Yamaha DSP Factory Digital Mixing Card | Pro Audio in Review

September 11, 2009 by  

Look at almost any hard drive disk recording software advertisement and you’ll see terms and phrases like “complete” and “everything you need” bandied about with reckless abandon. If you the ads are to be believed, then every piece on the market provides all the tools necessary not only to record full-blown production on your computer but also to mix and master your songs and prepare your grammy acceptance speech.

The truth is that no single software program can pull off all these feats, no matter how good it is. Yamaha DSP Factory Digital Mixing Card | Pro Audio in Review What’s more, the software’s capabilities will only be as effective as your hardware allows. If you computer’s A/D and D/A converters aren’t top-notch, the audio quality won’t be very good either. And even if they are, a computer is very noisy environment, electrically speaking, and the audio passing through soundcards is often plagued with the harsh generated by neighboring components.

Another hidden “gotcha” is that the performance of any software program is determined by the host computer’s CPU speed and the amount of installed RAM. A program may boast the greatest plug-ins ever invented, but you might be unable to launch more than one or two at a time if you system’s not supercharged. These limitations can also restrict the number of tracks you can play back simultaneously, the number of aux sends you can create and so on.

Yamaha’s DSP Factory is designed to address these problems. Used in conjunction with your favorite piece of hard disk recording software, it really does provide a complete “studio in a box” solution. The core of DSP Factory is a computer card called the DS2416, which fits into a standard PCI slot on any Wintel or Power Mac computer. Priced at just under a grand, DSP Factory may seem like an awfully expensive soundcard—until you consider the fact that it is essentially putting 16 channels of Yamaha’s acclaimed 02R digital mixer inside your computer, complete with dual effects processors. What’s more, each channel has full dynamic processing and four-band parametric eq, just like the 02R, plus six aux sends, with routing to any of 10 buses (eight individual buses plus stereo).

There are two big advantages here. The first is that all of DSP Factory’s power is derived from five DSP chips on the card itself—not from your computer. So even if you don’t have the super-wiz-bang system of all time, you can still do bags of processing. The card’s A/D and D/A converters are superb quality (I’ve never heard better audio fidelity from a soundcard), and there are also standard SPDIF stereo digital inputs and outputs, so you can easily bounce tracks to and from your DAT or other digital recorder.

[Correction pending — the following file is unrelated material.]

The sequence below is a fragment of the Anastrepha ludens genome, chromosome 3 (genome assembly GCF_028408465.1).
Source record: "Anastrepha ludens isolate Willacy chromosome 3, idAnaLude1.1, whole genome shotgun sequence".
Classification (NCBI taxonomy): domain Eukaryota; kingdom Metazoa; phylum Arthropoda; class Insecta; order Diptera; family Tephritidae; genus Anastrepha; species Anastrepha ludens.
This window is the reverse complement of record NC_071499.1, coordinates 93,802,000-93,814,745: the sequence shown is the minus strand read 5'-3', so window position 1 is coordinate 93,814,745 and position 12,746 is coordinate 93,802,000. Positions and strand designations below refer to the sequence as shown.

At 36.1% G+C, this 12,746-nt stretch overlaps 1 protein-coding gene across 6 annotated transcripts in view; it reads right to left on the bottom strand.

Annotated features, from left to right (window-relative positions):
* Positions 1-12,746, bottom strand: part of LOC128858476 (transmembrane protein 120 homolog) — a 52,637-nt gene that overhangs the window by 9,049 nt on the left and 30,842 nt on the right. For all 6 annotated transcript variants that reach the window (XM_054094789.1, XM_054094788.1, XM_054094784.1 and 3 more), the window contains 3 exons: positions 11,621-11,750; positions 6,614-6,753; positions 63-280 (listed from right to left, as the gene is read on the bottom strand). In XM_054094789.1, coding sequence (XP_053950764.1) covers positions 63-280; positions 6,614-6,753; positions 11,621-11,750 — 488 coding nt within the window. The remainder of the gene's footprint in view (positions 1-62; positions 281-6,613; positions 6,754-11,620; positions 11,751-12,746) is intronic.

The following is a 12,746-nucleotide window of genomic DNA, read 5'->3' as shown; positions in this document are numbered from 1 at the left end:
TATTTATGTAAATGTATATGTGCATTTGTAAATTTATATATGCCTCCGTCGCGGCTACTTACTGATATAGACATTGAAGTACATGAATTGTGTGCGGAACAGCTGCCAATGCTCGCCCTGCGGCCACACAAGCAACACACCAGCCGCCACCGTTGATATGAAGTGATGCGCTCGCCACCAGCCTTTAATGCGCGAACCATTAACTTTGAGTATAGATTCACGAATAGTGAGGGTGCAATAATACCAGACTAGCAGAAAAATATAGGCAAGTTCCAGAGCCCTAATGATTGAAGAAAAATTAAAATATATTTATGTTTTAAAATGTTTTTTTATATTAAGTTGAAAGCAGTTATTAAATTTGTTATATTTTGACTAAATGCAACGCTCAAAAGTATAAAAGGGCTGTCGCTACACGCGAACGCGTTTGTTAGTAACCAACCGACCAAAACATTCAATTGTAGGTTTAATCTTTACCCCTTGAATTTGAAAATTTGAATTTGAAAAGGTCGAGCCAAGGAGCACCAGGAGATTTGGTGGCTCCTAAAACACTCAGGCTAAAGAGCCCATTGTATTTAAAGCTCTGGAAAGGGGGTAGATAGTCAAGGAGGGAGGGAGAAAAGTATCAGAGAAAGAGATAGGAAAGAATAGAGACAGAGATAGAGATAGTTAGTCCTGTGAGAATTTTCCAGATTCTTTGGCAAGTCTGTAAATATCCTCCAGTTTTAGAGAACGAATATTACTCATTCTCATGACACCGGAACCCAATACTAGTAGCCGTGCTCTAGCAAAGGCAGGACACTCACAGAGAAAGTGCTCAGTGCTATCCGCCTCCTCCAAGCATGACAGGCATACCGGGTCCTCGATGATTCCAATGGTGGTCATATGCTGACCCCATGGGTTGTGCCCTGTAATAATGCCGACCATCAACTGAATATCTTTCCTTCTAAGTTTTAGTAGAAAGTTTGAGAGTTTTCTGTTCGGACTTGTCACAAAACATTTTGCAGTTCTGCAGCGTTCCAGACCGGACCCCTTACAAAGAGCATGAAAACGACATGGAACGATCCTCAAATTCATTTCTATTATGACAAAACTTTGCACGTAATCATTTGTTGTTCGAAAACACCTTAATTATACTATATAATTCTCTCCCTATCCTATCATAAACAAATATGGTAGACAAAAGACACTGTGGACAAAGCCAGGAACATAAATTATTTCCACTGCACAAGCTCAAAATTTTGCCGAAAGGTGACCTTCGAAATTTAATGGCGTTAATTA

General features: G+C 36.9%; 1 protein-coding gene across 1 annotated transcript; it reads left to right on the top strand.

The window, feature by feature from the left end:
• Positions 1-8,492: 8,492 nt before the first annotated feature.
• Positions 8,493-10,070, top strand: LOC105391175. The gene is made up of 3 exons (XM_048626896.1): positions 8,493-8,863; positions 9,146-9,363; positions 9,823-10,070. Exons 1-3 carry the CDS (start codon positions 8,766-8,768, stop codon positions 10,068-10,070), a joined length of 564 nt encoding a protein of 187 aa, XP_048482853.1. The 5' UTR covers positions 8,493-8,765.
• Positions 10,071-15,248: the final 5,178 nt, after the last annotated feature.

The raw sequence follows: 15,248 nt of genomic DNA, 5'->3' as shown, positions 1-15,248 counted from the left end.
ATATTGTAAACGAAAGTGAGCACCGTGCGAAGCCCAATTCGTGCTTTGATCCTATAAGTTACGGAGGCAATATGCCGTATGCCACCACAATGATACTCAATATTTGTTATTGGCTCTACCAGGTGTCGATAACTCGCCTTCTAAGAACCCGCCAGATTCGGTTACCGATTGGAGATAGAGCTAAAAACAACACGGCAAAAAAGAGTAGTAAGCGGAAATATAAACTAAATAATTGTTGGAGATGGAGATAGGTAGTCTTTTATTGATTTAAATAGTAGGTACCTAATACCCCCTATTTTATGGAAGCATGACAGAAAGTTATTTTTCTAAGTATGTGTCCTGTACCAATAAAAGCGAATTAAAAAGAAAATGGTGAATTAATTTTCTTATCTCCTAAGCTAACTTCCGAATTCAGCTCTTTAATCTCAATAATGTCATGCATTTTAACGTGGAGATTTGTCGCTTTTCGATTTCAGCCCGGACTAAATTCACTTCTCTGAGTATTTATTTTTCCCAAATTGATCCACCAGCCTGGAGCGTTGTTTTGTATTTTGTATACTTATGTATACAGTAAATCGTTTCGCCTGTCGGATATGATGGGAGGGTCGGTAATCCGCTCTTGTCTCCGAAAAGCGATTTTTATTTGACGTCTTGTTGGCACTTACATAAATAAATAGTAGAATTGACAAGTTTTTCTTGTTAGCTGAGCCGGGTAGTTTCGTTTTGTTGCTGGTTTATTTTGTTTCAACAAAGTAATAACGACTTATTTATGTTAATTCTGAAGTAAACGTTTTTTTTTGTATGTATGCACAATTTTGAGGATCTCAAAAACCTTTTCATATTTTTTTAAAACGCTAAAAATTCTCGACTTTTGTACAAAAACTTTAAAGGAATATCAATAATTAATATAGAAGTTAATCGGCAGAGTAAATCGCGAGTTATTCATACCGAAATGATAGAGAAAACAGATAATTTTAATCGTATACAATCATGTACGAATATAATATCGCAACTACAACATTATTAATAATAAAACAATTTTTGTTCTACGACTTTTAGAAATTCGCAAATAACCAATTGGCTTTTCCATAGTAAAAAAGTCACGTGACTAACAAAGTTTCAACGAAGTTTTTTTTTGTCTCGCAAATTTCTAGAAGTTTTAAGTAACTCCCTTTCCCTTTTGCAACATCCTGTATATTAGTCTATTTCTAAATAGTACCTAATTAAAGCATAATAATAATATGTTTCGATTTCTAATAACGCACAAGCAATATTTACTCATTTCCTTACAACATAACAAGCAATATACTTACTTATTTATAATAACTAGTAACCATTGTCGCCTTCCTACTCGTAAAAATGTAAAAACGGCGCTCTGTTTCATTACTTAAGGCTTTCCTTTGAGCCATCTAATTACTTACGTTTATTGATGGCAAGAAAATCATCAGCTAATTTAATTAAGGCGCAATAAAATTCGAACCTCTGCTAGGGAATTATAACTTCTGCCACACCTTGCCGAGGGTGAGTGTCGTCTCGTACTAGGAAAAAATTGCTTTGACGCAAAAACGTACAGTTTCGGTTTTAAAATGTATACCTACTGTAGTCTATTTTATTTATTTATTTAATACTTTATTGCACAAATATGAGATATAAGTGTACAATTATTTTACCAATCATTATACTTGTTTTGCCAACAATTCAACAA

The second major advantage is that DSP Factory is highly expandable. The card itself provides only four inputs and outputs (two analog, two digital), but you can add multiple I/O’s via the optional AX44 or AX88 expansion boxes. The AX44 mounts in your computer’s drive bay and adds four more unbalanced ins and outs, while the more the more professional AX44 is a single-space rack unit which offers eight balanced ins and outs, with 24-bit converters. There is also an optional module called the AX16AT, which provides 16 channels of ADAT “light pipe” input/output. When you consider that each DS2416 card can drive up to two expansion units and that two DS2416 cards can be ganged together in the same computer, that’s a lot of I/O. In fact, a fully configured system would give you a whopping 40 input channels—same as the 02R.

Perhaps best of all, you can run DSP Factory with pretty much any software. There is currently support for cubase VST, Logic Audio, Cakewalk Pro 8, Minnetonka MxTrack and many others, and Yamaha even offers a free patch utility (downloadable from their website) that allows you to use DSP Factory with software packages that don’t yet provide direct support.

The End Line

Although the DS2416 card us simple to install, be forewarned that the various expansion options are not. If you’re uncomfortable poking around in your computer’s innards, you might want a more experienced friend to help out. DSP Factory ships with no software whatsoever other than a test utility, so you’ll also need to install a hard disk recording application before you can really use it. But the sheer power and audio quality of the system offset these minor niggles. If you’re into hard disk recording, DSP Factory provides more of a complete solution than just anything out there. – Discontinued product


One Response to “Yamaha DSP Factory Digital Mixing Card | Pro Audio in Review”
  1. Aleksandra says:

    Melanie – Hi, I was looking into a new carema bag and was torn between the KM Hobo or an Epiphanie bag. Which do you use more often? Which will work for a hefty carema and a longer lens (18-200)?Thanks!

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